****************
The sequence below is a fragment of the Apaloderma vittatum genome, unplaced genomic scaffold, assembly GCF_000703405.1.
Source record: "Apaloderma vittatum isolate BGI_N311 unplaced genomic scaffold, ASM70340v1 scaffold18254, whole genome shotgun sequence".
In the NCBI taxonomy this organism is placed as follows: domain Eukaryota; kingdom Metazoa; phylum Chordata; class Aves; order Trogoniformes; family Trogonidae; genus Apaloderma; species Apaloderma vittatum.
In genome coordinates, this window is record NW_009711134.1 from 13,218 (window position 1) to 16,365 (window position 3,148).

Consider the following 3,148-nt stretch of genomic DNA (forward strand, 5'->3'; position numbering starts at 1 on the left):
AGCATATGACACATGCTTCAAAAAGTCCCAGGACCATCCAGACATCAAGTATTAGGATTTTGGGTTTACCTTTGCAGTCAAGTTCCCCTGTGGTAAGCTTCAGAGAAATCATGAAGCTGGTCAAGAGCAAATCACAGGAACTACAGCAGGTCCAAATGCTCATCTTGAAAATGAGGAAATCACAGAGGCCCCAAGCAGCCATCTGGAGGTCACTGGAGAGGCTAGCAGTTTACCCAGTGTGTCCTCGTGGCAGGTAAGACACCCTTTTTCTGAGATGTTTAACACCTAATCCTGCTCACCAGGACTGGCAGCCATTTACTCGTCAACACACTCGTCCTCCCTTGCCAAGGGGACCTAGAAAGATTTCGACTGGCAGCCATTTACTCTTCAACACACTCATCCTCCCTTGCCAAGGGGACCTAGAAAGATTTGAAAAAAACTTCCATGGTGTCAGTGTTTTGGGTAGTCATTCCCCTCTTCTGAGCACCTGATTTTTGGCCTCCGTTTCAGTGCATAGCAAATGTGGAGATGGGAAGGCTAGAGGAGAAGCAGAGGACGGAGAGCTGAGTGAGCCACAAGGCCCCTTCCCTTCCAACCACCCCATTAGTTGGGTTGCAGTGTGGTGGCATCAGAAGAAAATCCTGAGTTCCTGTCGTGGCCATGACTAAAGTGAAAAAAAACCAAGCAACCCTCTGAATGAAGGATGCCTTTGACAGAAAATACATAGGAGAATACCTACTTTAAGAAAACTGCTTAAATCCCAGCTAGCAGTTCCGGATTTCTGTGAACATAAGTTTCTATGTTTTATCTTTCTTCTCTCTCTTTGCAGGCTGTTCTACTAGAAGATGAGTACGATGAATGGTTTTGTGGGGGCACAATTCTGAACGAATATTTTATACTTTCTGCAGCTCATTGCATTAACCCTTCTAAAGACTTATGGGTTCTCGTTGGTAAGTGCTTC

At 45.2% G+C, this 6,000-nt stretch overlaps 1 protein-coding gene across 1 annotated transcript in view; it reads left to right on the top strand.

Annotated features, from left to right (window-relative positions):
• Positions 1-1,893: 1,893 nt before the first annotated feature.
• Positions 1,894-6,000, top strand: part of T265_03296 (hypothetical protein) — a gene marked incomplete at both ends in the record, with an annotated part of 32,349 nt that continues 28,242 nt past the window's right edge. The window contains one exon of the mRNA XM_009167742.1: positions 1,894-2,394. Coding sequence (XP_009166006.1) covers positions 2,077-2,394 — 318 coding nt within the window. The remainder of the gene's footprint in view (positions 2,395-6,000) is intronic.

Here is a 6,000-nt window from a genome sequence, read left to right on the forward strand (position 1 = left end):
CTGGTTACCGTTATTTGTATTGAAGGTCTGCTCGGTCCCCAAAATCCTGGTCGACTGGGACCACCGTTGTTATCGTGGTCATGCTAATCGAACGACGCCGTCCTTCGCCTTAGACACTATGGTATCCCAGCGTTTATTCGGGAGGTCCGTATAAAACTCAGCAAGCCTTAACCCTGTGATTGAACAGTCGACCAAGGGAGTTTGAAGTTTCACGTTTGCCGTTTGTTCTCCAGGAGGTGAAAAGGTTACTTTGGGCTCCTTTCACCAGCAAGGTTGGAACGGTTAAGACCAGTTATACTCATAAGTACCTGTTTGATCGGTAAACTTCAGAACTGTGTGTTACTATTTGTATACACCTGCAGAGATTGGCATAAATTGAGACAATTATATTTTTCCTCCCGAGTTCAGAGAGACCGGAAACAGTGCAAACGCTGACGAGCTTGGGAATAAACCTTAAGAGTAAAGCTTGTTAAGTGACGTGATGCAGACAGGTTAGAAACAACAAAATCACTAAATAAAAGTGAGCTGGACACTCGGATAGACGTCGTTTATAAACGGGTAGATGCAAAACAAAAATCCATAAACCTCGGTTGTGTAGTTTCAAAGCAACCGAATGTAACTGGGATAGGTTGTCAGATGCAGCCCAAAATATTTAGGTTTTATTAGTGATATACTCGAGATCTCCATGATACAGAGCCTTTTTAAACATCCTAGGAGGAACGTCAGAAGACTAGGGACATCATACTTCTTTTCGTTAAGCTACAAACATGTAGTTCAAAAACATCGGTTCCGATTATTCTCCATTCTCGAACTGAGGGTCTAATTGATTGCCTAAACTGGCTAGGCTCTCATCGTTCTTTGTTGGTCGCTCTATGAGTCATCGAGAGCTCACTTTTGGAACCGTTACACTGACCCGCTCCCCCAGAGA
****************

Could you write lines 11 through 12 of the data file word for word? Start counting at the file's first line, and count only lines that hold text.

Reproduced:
Here is a 6,000-nt window from a genome sequence, read left to right on the forward strand (position 1 = left end):
CTGGTTACCGTTATTTGTATTGAAGGTCTGCTCGGTCCCCAAAATCCTGGTCGACTGGGACCACCGTTGTTATCGTGGTCATGCTAATCGAACGACGCCGTCCTTCGCCTTAGACACTATGGTATCCCAGCGTTTATTCGGGAGGTCCGTATAAAACTCAGCAAGCCTTAACCCTGTGATTGAACAGTCGACCAAGGGAGTTTGAAGTTTCACGTTTGCCGTTTGTTCTCCAGGAGGTGAAAAGGTTACTTTGGGCTCCTTTCACCAGCAAGGTTGGAACGGTTAAGACCAGTTATACTCATAAGTACCTGTTTGATCGGTAAACTTCAGAACTGTGTGTTACTATTTGTATACACCTGCAGAGATTGGCATAAATTGAGACAATTATATTTTTCCTCCCGAGTTCAGAGAGACCGGAAACAGTGCAAACGCTGACGAGCTTGGGAATAAACCTTAAGAGTAAAGCTTGTTAAGTGACGTGATGCAGACAGGTTAGAAACAACAAAATCACTAAATAAAAGTGAGCTGGACACTCGGATAGACGTCGTTTATAAACGGGTAGATGCAAAACAAAAATCCATAAACCTCGGTTGTGTAGTTTCAAAGCAACCGAATGTAACTGGGATAGGTTGTCAGATGCAGCCCAAAATATTTAGGTTTTATTAGTGATATACTCGAGATCTCCATGATACAGAGCCTTTTTAAACATCCTAGGAGGAACGTCAGAAGACTAGGGACATCATACTTCTTTTCGTTAAGCTACAAACATGTAGTTCAAAAACATCGGTTCCGATTATTCTCCATTCTCGAACTGAGGGTCTAATTGATTGCCTAAACTGGCTAGGCTCTCATCGTTCTTTGTTGGTCGCTCTATGAGTCATCGAGAGCTCACTTTTGGAACCGTTACACTGACCCGCTCCCCCAGAGA